Jamie Oliver's Food Revolution. Waking People Up From Food Comas One Recipe at a Time. The Book & The Television Series.

Jamie Food Revolution Cover Art
Jamie Oliver, Commander-in-Chef.

In the high testosterone world of screaming television chefs with massive egos and heads so big not even their toques can cover them up, Jamie Oliver is one of the few, true good guys.

His easy going, no-nonsense, pub pal demeanor is only the beginning. He's also well known for his tireless charity work through his organization, Jamie's Fifteen Foundation where troubled and disadvantaged youth get training for culinary success and better lives.

In 2005, Jamie started the "Feed Me Better" movement to inspire British schoolchildren to eat healthy foods and less junk food.

Most recently, in December 2009, Jamie was awarded the prestigious 2010 TED Prize for his efforts to "bring attention to the changes Englanders and now Americans need to make in their lifestyles and diet."

His latest tome on cookery is Jamie's Food Revolution and is in fact a manifesto of all his humanitarian, health and culinary passions all in a book. Jamie strongly believes that anyone can stop dead his former life of unhealthy eating and begin fresh with a much healthier one that is full of energy, enthusiasm and possibility.

Jamie's Food Revolution opens with a heartfelt dedication to (although lesser known in the States) a British cooking legend named Marguerite Patten. During World War II, Patten was instrumental in problem solving the food shortages of those difficult days. Her actions to help British subjects become self-sustaining also inspired Americans to do the same which resulted in Victory Gardens all across the country.

Jamie's book is like many other basic cookbooks in that it covers the essentials like kitchen tools and seasonings. It also has a nice breadth of recipes from Mexican-Style Corn, sort of like the kind you can buy from many a LA street vendor, to the intriguing "A Healthier Full Monty", a more healthful version of a full English brekkie i.e. lots of pork. And much like Jamie's personality, this is a fun, breezy cookbook but with a higher purpose.

Pass it on! Cooking the recipes and feeding yourself, friends and family are already brilliant but they're not enough for Jaime. He wants you to pass it on too. Yes, sort of like a "pay it forward" kind of giving when you're doing some good by cooking something good for someone and then teaching them how to do it. Then they pass it on and so on and so on. Jamie also believes this is how recipes were handed down from generation to generation.

I personally have a friend to whom I intend to "pass it on". He's a great friend who has helped me out many times when I was down and out. Late last year, his health declined dramatically and culminated in a heart attack. Since then I've had conversations with him about eating a more healthful diet and have offered to teach my friend, a lifelong dedicated restaurant diner, how to cook good and nutritious meals at home.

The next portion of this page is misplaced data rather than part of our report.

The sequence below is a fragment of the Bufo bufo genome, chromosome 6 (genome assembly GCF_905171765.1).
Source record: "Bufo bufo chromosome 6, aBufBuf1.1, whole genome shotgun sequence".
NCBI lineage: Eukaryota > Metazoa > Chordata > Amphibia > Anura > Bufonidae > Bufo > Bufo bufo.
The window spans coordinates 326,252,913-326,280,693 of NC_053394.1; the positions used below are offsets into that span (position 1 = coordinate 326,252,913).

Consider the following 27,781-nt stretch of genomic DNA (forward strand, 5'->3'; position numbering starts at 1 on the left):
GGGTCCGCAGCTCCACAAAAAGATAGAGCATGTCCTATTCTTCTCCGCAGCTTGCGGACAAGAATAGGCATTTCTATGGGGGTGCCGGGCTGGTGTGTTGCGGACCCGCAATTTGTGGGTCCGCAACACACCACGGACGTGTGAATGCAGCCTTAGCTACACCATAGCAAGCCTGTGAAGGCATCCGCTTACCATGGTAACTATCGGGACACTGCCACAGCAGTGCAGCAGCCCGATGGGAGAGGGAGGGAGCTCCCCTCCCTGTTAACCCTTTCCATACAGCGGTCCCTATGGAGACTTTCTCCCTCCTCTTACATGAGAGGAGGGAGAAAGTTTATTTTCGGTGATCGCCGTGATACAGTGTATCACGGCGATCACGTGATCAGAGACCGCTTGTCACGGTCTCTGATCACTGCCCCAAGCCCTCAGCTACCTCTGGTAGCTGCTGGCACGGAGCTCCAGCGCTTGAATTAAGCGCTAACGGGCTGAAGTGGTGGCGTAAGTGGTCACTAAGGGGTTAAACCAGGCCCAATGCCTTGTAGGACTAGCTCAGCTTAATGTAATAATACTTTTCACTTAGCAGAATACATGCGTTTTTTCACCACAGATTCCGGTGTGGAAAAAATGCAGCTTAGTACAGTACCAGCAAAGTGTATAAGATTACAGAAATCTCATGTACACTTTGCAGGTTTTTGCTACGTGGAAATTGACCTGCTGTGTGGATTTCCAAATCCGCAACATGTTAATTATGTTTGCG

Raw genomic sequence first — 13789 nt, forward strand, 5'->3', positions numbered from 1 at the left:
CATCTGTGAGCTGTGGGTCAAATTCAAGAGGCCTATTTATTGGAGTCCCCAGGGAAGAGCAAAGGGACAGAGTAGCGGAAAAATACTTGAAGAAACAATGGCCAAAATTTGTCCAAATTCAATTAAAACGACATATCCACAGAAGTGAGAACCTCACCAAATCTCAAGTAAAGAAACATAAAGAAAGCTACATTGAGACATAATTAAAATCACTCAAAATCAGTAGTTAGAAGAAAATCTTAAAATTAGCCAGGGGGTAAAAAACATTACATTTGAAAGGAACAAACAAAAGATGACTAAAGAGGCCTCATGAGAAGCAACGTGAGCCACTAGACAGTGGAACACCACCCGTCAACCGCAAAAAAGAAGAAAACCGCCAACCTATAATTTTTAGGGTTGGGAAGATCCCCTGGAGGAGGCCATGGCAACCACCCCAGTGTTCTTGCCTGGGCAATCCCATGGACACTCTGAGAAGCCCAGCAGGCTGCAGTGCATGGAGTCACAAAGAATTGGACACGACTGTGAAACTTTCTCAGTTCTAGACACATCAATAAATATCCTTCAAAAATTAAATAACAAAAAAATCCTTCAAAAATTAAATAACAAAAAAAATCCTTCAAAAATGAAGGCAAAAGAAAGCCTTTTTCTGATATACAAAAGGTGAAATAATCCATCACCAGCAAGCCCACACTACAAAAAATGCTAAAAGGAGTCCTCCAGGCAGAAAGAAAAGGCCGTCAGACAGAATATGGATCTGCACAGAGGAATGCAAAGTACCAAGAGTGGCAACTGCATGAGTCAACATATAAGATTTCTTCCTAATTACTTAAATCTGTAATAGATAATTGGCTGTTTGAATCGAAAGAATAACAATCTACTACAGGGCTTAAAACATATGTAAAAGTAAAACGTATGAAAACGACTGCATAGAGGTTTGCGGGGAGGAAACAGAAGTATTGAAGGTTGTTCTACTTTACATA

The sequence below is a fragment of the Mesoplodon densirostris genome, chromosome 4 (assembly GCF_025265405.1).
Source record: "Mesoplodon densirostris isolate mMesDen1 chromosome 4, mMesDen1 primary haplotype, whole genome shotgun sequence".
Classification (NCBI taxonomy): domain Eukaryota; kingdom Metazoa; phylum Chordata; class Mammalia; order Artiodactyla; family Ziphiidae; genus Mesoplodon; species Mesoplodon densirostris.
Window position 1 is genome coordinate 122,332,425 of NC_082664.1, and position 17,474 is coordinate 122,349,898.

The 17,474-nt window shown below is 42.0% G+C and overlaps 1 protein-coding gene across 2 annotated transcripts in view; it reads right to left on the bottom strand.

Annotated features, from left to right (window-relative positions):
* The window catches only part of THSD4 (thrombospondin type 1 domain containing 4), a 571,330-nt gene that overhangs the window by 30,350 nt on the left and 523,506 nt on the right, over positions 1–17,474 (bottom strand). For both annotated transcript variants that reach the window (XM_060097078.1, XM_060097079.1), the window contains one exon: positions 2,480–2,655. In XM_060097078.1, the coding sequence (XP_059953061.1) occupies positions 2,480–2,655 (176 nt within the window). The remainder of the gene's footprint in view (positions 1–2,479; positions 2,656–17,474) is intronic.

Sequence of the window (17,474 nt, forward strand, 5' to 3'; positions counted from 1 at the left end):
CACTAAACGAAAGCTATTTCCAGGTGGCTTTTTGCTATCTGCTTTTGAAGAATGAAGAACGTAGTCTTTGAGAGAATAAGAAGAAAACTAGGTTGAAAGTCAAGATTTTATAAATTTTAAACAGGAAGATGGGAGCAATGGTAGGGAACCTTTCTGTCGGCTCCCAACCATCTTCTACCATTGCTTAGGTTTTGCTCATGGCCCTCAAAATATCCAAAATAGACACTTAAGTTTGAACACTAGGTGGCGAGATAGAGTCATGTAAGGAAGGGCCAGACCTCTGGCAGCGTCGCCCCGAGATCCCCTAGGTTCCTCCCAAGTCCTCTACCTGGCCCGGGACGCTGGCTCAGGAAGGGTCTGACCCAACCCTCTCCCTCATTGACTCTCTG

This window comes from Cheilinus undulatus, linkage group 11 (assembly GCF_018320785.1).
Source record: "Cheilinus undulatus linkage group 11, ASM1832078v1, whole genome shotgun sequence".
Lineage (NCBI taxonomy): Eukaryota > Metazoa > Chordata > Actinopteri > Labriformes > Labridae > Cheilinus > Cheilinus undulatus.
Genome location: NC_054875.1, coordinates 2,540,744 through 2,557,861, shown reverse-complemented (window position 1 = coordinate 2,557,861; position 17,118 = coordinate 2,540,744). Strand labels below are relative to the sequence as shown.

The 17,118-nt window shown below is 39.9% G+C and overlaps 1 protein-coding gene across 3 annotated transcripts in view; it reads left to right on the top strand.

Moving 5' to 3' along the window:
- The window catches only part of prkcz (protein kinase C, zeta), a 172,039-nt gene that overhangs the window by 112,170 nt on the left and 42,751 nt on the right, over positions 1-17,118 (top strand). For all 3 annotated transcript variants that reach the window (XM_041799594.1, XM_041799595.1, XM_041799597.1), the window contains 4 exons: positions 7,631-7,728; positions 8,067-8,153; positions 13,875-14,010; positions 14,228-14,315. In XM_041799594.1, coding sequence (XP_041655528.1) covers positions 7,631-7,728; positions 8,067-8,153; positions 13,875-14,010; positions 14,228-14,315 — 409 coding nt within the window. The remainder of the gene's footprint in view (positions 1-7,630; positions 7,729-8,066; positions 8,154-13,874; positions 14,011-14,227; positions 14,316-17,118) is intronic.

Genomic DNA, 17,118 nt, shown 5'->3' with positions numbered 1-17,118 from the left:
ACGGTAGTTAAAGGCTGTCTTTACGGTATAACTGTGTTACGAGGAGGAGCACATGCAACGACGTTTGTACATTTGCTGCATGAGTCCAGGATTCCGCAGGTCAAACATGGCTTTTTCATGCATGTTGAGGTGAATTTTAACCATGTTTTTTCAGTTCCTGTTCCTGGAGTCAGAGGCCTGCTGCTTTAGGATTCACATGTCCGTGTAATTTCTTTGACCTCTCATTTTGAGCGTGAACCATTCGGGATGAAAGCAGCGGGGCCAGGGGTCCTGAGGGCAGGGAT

Jamie Oliver's food passion is intense, sometimes bordering on the maudlin, or maybe he's just really earnest. Regardless, his ambitions are great, as evidenced by his formula to pass his Food Revolution on to everyone in the United States.

There are some works that are ahead of their time and, therefore, are not appreciated until time has marched on. Then there are those rehashed and repackaged ideas that become unoriginal books. Then there are the handful that are exactly what the doctor ordered, perfect for the times with a palpable sense of urgency. Jamie Oliver brings us Jamie's Food Revolution the cookbook and the television series just in the nick of time.

And if you are so moved, please consider signing Jamie's Food Revolution petition. Every signature counts!

(The television series, Jamie Oliver's Food Revolution, begins March 26, 2010, Friday 9:00 PM on ABC.)

Watch the television promo for Jamie's Food Revolution and become a food rebel.


Anonymous said…
Much can be said about the man, but his is a noble cause. Read an interview with him, when he was in the States to teach nutrition to school children in some backwater district. They couldn't even recognize a tomato, they were so used to processed foods! It made him cry. Me too.
MyLastBite said…
I love Jamie Oliver, so much so that my dad (who lives in Scotland) sends me the UK versions of his books before they hit the U.S. stores. "Ministry of Food" ('Food Revolution" in U.S.) has been a kitchen favorite for quite awhile!!
Eddie Lin said…

Yep, he's a good fella as the mobsters would say. Did you click on the link to the show's promo? If not, do so. It's very powerful stuff.


Right on! You got the Scottish hook-up!! Haggis and advance copies of British cookery books (I love how they call cook books that!). Have you used it? There are a few things I'm going to try out. Bye!
Anonymous said…
Just watched it. Frightening. Hell, my two year old can recognize a tomato! And a fennel bulb. And a sunchoke. Ashamed to admit though, some of that food looks like it could've been served at my own elementary, junior high, and high school. Eugh.
Very good! Enjoyed the Read! Greetings from South Africa! Costa
I like this guy, and I like how he's trying to change people's lives by what they're eating. Americans have gotten used to being lazy and frying everything, dipping everything in sauce, basically shoving fat down their throats. It frustrates me when I see people get mad at Jamie for trying to bring light to their lives because their health is deteriorating.